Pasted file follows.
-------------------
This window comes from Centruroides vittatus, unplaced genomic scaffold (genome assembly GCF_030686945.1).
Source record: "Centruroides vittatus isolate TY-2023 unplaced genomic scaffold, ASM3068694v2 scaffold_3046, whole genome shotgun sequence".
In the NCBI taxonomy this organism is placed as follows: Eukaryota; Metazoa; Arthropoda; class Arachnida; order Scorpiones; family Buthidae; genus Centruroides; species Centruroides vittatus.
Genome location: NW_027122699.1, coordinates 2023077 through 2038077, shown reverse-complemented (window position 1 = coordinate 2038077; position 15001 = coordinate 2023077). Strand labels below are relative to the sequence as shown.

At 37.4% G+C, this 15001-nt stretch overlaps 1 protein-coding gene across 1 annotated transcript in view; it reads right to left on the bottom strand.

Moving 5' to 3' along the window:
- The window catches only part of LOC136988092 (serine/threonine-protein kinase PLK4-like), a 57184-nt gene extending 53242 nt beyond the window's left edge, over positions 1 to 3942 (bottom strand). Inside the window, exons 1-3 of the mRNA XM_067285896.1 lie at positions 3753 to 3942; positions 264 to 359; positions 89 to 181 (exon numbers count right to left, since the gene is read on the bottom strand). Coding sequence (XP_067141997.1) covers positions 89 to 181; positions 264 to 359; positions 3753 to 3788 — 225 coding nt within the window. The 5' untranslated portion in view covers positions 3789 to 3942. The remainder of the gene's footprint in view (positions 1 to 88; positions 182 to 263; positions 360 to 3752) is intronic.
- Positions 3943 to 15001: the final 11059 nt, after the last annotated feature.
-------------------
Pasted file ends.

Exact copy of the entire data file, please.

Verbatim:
This window comes from Centruroides vittatus, unplaced genomic scaffold (genome assembly GCF_030686945.1).
Source record: "Centruroides vittatus isolate TY-2023 unplaced genomic scaffold, ASM3068694v2 scaffold_3046, whole genome shotgun sequence".
In the NCBI taxonomy this organism is placed as follows: Eukaryota; Metazoa; Arthropoda; class Arachnida; order Scorpiones; family Buthidae; genus Centruroides; species Centruroides vittatus.
Genome location: NW_027122699.1, coordinates 2023077 through 2038077, shown reverse-complemented (window position 1 = coordinate 2038077; position 15001 = coordinate 2023077). Strand labels below are relative to the sequence as shown.

At 37.4% G+C, this 15001-nt stretch overlaps 1 protein-coding gene across 1 annotated transcript in view; it reads right to left on the bottom strand.

Moving 5' to 3' along the window:
- The window catches only part of LOC136988092 (serine/threonine-protein kinase PLK4-like), a 57184-nt gene extending 53242 nt beyond the window's left edge, over positions 1 to 3942 (bottom strand). Inside the window, exons 1-3 of the mRNA XM_067285896.1 lie at positions 3753 to 3942; positions 264 to 359; positions 89 to 181 (exon numbers count right to left, since the gene is read on the bottom strand). Coding sequence (XP_067141997.1) covers positions 89 to 181; positions 264 to 359; positions 3753 to 3788 — 225 coding nt within the window. The 5' untranslated portion in view covers positions 3789 to 3942. The remainder of the gene's footprint in view (positions 1 to 88; positions 182 to 263; positions 360 to 3752) is intronic.
- Positions 3943 to 15001: the final 11059 nt, after the last annotated feature.